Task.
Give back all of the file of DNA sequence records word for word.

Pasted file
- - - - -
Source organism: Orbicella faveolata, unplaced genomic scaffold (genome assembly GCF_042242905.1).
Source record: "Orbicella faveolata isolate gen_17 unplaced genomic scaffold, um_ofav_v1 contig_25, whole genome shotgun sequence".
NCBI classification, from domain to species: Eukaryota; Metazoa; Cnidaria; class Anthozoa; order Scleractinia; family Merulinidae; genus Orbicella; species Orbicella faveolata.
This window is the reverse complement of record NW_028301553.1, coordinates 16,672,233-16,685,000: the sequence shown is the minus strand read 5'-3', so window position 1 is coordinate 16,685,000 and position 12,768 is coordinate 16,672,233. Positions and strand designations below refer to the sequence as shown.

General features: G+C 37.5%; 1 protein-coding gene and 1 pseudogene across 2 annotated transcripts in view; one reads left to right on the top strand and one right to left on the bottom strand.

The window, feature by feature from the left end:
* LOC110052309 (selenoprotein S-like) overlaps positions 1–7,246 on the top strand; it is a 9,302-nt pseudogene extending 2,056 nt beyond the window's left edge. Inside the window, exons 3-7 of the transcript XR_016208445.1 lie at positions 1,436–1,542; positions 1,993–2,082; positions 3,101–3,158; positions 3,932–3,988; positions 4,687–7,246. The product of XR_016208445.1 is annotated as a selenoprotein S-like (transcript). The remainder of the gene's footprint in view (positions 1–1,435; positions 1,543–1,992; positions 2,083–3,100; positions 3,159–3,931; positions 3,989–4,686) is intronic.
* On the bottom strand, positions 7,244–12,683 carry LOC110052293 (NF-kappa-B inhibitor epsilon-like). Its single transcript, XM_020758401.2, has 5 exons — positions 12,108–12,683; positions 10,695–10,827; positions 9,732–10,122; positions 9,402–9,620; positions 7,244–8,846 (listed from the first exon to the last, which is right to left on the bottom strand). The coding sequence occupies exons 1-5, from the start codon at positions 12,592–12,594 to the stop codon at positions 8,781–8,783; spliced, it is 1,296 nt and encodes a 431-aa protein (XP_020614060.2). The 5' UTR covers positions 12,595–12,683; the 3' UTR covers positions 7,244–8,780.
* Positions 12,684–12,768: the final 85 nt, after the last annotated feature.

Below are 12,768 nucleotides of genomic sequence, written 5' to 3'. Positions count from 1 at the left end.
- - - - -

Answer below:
Source organism: Orbicella faveolata, unplaced genomic scaffold (genome assembly GCF_042242905.1).
Source record: "Orbicella faveolata isolate gen_17 unplaced genomic scaffold, um_ofav_v1 contig_25, whole genome shotgun sequence".
NCBI classification, from domain to species: Eukaryota; Metazoa; Cnidaria; class Anthozoa; order Scleractinia; family Merulinidae; genus Orbicella; species Orbicella faveolata.
This window is the reverse complement of record NW_028301553.1, coordinates 16,672,233-16,685,000: the sequence shown is the minus strand read 5'-3', so window position 1 is coordinate 16,685,000 and position 12,768 is coordinate 16,672,233. Positions and strand designations below refer to the sequence as shown.

General features: G+C 37.5%; 1 protein-coding gene and 1 pseudogene across 2 annotated transcripts in view; one reads left to right on the top strand and one right to left on the bottom strand.

The window, feature by feature from the left end:
* LOC110052309 (selenoprotein S-like) overlaps positions 1–7,246 on the top strand; it is a 9,302-nt pseudogene extending 2,056 nt beyond the window's left edge. Inside the window, exons 3-7 of the transcript XR_016208445.1 lie at positions 1,436–1,542; positions 1,993–2,082; positions 3,101–3,158; positions 3,932–3,988; positions 4,687–7,246. The product of XR_016208445.1 is annotated as a selenoprotein S-like (transcript). The remainder of the gene's footprint in view (positions 1–1,435; positions 1,543–1,992; positions 2,083–3,100; positions 3,159–3,931; positions 3,989–4,686) is intronic.
* On the bottom strand, positions 7,244–12,683 carry LOC110052293 (NF-kappa-B inhibitor epsilon-like). Its single transcript, XM_020758401.2, has 5 exons — positions 12,108–12,683; positions 10,695–10,827; positions 9,732–10,122; positions 9,402–9,620; positions 7,244–8,846 (listed from the first exon to the last, which is right to left on the bottom strand). The coding sequence occupies exons 1-5, from the start codon at positions 12,592–12,594 to the stop codon at positions 8,781–8,783; spliced, it is 1,296 nt and encodes a 431-aa protein (XP_020614060.2). The 5' UTR covers positions 12,595–12,683; the 3' UTR covers positions 7,244–8,780.
* Positions 12,684–12,768: the final 85 nt, after the last annotated feature.

Below are 12,768 nucleotides of genomic sequence, written 5' to 3'. Positions count from 1 at the left end.